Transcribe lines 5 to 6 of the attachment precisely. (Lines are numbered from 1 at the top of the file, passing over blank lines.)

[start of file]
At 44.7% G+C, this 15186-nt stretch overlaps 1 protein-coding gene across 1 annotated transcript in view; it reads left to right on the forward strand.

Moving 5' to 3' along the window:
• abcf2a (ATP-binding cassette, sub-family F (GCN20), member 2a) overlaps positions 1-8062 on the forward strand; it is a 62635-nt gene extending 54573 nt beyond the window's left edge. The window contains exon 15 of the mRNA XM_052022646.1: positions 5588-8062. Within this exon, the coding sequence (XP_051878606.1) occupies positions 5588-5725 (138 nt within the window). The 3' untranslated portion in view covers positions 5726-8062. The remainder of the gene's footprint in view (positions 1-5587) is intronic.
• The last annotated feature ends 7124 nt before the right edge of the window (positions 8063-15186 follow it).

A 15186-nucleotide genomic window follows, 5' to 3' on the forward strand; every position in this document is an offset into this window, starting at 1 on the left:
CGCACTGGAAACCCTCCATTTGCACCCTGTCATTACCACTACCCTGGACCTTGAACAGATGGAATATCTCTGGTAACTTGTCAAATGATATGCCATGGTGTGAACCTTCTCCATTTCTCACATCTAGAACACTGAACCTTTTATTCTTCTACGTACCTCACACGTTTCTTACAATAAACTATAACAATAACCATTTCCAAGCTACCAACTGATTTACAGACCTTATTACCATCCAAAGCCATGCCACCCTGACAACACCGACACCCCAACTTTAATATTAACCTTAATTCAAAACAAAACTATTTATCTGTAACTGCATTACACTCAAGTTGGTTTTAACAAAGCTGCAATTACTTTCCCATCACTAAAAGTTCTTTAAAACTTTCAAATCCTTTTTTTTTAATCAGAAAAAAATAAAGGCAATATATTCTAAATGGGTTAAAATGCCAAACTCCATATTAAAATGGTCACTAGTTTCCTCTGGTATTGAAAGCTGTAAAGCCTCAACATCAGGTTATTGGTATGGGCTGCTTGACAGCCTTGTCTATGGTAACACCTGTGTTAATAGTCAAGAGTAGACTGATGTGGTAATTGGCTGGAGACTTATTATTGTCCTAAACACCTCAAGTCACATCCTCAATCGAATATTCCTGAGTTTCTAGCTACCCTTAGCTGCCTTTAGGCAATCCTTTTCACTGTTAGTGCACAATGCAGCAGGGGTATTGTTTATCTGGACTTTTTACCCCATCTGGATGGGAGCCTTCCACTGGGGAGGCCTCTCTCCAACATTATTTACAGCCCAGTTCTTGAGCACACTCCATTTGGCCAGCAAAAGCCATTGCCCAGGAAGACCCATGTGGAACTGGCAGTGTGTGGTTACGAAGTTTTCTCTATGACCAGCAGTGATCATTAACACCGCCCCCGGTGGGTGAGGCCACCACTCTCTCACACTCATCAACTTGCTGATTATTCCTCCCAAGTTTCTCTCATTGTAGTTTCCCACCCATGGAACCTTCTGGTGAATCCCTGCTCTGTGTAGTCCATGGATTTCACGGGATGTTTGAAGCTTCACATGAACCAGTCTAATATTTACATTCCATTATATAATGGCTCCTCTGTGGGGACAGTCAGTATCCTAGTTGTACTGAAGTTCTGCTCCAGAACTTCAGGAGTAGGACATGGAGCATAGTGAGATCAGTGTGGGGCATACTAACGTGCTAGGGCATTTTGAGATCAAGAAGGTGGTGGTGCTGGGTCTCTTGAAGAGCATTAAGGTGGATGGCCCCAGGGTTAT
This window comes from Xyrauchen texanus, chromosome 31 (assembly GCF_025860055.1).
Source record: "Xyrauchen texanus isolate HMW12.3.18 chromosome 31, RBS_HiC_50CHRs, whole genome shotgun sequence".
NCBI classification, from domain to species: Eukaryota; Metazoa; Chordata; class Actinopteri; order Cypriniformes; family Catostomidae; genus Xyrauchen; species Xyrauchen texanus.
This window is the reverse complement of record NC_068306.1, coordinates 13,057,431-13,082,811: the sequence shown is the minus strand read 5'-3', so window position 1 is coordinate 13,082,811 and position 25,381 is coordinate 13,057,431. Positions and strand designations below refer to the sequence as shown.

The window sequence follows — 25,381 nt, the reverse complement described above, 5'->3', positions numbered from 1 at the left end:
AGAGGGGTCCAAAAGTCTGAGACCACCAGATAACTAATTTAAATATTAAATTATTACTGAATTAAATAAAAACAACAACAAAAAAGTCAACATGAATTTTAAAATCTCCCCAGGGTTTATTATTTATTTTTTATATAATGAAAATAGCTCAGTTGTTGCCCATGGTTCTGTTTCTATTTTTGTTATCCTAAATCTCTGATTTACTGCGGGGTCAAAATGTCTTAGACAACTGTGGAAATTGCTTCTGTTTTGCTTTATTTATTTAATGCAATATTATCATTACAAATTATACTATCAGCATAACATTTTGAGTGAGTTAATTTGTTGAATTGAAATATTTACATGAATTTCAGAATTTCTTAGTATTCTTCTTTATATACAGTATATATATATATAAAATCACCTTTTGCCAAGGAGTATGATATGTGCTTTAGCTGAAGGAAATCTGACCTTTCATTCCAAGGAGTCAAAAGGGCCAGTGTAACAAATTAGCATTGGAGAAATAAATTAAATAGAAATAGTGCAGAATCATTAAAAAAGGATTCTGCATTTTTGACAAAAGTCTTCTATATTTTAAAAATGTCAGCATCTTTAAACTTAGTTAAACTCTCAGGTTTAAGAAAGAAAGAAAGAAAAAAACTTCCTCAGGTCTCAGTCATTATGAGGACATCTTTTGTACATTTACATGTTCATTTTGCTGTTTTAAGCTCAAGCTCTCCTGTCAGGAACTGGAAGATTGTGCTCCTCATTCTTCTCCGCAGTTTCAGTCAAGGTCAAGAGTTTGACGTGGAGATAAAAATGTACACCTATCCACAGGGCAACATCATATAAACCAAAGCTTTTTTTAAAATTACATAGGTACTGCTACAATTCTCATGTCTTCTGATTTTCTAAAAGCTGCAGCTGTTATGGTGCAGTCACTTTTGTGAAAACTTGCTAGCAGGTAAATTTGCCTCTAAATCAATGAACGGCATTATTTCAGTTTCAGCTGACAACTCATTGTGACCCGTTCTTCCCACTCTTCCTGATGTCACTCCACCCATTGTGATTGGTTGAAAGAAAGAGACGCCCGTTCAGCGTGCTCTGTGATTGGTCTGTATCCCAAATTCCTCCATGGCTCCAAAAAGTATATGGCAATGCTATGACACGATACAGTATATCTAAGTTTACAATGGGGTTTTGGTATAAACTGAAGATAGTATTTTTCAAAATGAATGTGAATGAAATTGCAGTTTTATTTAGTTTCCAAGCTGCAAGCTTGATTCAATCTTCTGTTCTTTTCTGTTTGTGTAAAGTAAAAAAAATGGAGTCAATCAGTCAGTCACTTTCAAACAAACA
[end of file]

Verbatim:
A 15186-nucleotide genomic window follows, 5' to 3' on the forward strand; every position in this document is an offset into this window, starting at 1 on the left:
CGCACTGGAAACCCTCCATTTGCACCCTGTCATTACCACTACCCTGGACCTTGAACAGATGGAATATCTCTGGTAACTTGTCAAATGATATGCCATGGTGTGAACCTTCTCCATTTCTCACATCTAGAACACTGAACCTTTTATTCTTCTACGTACCTCACACGTTTCTTACAATAAACTATAACAATAACCATTTCCAAGCTACCAACTGATTTACAGACCTTATTACCATCCAAAGCCATGCCACCCTGACAACACCGACACCCCAACTTTAATATTAACCTTAATTCAAAACAAAACTATTTATCTGTAACTGCATTACACTCAAGTTGGTTTTAACAAAGCTGCAATTACTTTCCCATCACTAAAAGTTCTTTAAAACTTTCAAATCCTTTTTTTTTAATCAGAAAAAAATAAAGGCAATATATTCTAAATGGGTTAAAATGCCAAACTCCATATTAAAATGGTCACTAGTTTCCTCTGGTATTGAAAGCTGTAAAGCCTCAACATCAGGTTATTGGTATGGGCTGCTTGACAGCCTTGTCTATGGTAACACCTGTGTTAATAGTCAAGAGTAGACTGATGTGGTAATTGGCTGGAGACTTATTATTGTCCTAAACACCTCAAGTCACATCCTCAATCGAATATTCCTGAGTTTCTAGCTACCCTTAGCTGCCTTTAGGCAATCCTTTTCACTGTTAGTGCACAATGCAGCAGGGGTATTGTTTATCTGGACTTTTTACCCCATCTGGATGGGAGCCTTCCACTGGGGAGGCCTCTCTCCAACATTATTTACAGCCCAGTTCTTGAGCACACTCCATTTGGCCAGCAAAAGCCATTGCCCAGGAAGACCCATGTGGAACTGGCAGTGTGTGGTTACGAAGTTTTCTCTATGACCAGCAGTGATCATTAACACCGCCCCCGGTGGGTGAGGCCACCACTCTCTCACACTCATCAACTTGCTGATTATTCCTCCCAAGTTTCTCTCATTGTAGTTTCCCACCCATGGAACCTTCTGGTGAATCCCTGCTCTGTGTAGTCCATGGATTTCACGGGATGTTTGAAGCTTCACATGAACCAGTCTAATATTTACATTCCATTATATAATGGCTCCTCTGTGGGGACAGTCAGTATCCTAGTTGTACTGAAGTTCTGCTCCAGAACTTCAGGAGTAGGACATGGAGCATAGTGAGATCAGTGTGGGGCATACTAACGTGCTAGGGCATTTTGAGATCAAGAAGGTGGTGGTGCTGGGTCTCTTGAAGAGCATTAAGGTGGATGGCCCCAGGGTTAT